New data has revealed that 14 of the 15 hottest years have all been this century, with 2014 named the warmest on record by the World Meteorological Organisation (WMO).
Average global air temperatures over land and sea surface in 2014 were 0.57 degrees Celsius above the long-term average of 14.00 degrees Celsius for the period between 1961 and 1990, according to WMO calculations.
The results form part of a dataset showing that 14 of the 15 hottest years have all been this century.
WMO Secretary-General Michel Jarraud said: “The overall warming trend is more important than the ranking of an individual year. Fourteen of the fifteen hottest years have all been this century.”
He added that WMO expected global warming to continue, given that rising levels of greenhouse gases in the atmosphere and the increasing heat content of the oceans were committing the world to a warmer future.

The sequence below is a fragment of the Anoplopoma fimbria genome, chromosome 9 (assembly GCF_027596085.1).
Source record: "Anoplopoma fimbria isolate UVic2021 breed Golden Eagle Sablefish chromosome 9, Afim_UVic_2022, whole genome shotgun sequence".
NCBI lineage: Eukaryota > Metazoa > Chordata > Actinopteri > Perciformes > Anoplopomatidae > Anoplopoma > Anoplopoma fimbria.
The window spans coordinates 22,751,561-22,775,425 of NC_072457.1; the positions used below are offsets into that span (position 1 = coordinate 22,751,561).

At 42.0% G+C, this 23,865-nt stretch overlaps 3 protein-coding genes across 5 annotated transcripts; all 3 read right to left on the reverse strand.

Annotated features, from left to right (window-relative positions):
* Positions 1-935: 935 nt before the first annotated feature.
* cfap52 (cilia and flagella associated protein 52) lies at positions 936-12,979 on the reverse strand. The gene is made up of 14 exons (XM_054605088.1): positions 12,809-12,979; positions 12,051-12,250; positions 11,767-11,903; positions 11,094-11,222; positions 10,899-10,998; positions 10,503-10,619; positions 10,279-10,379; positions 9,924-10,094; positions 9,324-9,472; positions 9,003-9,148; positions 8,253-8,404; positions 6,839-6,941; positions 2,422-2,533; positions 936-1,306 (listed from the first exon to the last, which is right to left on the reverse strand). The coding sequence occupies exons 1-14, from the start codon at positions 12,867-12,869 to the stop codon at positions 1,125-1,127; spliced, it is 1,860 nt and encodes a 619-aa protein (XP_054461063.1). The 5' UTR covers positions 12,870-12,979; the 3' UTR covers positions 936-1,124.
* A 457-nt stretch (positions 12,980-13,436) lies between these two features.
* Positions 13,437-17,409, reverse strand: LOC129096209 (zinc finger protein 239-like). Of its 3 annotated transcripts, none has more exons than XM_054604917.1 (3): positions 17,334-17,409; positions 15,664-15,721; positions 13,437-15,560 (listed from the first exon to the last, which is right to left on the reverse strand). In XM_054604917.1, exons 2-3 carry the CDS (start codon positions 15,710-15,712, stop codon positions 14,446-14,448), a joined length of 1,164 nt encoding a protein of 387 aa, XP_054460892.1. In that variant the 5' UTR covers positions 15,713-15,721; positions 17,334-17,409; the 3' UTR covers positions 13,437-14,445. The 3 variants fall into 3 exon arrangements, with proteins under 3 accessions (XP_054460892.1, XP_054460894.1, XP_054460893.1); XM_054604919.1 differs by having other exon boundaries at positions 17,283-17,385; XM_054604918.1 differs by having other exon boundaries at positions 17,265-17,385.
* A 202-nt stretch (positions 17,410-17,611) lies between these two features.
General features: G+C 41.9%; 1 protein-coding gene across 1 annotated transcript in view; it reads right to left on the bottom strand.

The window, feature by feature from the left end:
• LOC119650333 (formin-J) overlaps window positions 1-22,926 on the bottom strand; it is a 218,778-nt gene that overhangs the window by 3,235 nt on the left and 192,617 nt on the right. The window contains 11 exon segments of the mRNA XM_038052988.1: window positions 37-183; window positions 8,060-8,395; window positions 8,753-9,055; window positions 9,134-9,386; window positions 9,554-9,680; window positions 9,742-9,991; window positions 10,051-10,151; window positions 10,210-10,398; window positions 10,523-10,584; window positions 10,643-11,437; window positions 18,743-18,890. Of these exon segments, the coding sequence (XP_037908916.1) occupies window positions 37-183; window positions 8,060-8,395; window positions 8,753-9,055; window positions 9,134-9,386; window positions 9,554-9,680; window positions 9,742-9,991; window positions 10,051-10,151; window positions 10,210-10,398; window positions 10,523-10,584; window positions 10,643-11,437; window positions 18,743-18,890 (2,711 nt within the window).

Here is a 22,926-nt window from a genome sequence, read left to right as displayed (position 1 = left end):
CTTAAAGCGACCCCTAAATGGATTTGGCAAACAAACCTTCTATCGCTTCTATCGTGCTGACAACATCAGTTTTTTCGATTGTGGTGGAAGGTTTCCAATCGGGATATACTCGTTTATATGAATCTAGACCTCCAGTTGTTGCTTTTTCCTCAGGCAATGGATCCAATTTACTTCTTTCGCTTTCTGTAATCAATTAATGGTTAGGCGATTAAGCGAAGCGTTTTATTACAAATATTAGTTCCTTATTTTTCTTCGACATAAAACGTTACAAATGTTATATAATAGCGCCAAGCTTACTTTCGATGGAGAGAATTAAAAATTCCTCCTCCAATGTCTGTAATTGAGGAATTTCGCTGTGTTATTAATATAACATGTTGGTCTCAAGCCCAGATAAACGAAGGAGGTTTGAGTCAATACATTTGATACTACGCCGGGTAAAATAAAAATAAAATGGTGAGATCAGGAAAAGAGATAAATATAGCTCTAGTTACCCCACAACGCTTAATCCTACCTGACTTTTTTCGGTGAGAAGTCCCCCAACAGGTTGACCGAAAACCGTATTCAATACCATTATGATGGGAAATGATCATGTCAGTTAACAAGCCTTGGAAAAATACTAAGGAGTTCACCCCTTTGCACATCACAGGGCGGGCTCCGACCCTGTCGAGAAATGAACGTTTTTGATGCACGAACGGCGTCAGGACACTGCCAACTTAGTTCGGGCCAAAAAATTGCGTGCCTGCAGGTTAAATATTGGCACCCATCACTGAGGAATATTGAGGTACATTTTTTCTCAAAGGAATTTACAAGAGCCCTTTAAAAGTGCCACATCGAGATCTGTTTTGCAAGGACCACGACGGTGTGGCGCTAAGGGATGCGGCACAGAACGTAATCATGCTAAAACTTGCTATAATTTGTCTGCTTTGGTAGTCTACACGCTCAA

Around 93 per cent of the excess energy trapped in the atmosphere by greenhouse gases from fossil fuels and other human activities ends up in the oceans, so their heat content is key to understanding the climate system. Global sea-surface temperatures reached record levels in 2014.
Strong weather and climate services are now more necessary than ever to increase resilience to disasters and help countries and communities adapt to a fast changing and less hospitable climate, added Mr Jarraud.
WMO released the global temperature analysis in advance of climate change negotiations to be held in Geneva from 8th to 13th February.
The analysis is based, among others, on three complementary datasets maintained by the Hadley Centre of the UK’s Met Office and the Climatic Research Unit, University of East Anglia, United Kingdom; the US National Oceanic and Atmospheric Administration (NOAA) National Climatic Data Centre; and the Goddard Institute of Space Studies (GISS) operated by the National Aeronautics and Space Administration (NASA).
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